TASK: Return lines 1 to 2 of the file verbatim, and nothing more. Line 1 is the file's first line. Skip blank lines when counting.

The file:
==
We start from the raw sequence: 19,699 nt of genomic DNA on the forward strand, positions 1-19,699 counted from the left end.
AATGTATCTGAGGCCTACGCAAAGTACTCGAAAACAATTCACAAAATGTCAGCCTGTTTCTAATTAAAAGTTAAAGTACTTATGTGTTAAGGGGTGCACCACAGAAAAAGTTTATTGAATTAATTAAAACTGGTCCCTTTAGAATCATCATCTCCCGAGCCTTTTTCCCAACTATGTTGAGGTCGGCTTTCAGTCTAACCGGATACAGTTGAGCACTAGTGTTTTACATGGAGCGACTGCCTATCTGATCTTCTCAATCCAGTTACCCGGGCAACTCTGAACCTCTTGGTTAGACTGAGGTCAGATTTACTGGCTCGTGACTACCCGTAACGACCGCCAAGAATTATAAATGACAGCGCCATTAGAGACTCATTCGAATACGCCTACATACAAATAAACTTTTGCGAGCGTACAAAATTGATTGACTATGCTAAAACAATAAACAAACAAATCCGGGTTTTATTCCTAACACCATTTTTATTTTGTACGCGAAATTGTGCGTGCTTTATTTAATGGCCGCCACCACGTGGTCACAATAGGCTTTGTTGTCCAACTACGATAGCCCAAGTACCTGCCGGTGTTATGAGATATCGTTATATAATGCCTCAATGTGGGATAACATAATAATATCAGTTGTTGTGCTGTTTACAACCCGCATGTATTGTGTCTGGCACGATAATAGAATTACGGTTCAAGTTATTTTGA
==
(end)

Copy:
We start from the raw sequence: 19,699 nt of genomic DNA on the forward strand, positions 1-19,699 counted from the left end.
AATGTATCTGAGGCCTACGCAAAGTACTCGAAAACAATTCACAAAATGTCAGCCTGTTTCTAATTAAAAGTTAAAGTACTTATGTGTTAAGGGGTGCACCACAGAAAAAGTTTATTGAATTAATTAAAACTGGTCCCTTTAGAATCATCATCTCCCGAGCCTTTTTCCCAACTATGTTGAGGTCGGCTTTCAGTCTAACCGGATACAGTTGAGCACTAGTGTTTTACATGGAGCGACTGCCTATCTGATCTTCTCAATCCAGTTACCCGGGCAACTCTGAACCTCTTGGTTAGACTGAGGTCAGATTTACTGGCTCGTGACTACCCGTAACGACCGCCAAGAATTATAAATGACAGCGCCATTAGAGACTCATTCGAATACGCCTACATACAAATAAACTTTTGCGAGCGTACAAAATTGATTGACTATGCTAAAACAATAAACAAACAAATCCGGGTTTTATTCCTAACACCATTTTTATTTTGTACGCGAAATTGTGCGTGCTTTATTTAATGGCCGCCACCACGTGGTCACAATAGGCTTTGTTGTCCAACTACGATAGCCCAAGTACCTGCCGGTGTTATGAGATATCGTTATATAATGCCTCAATGTGGGATAACATAATAATATCAGTTGTTGTGCTGTTTACAACCCGCATGTATTGTGTCTGGCACGATAATAGAATTACGGTTCAAGTTATTTTGA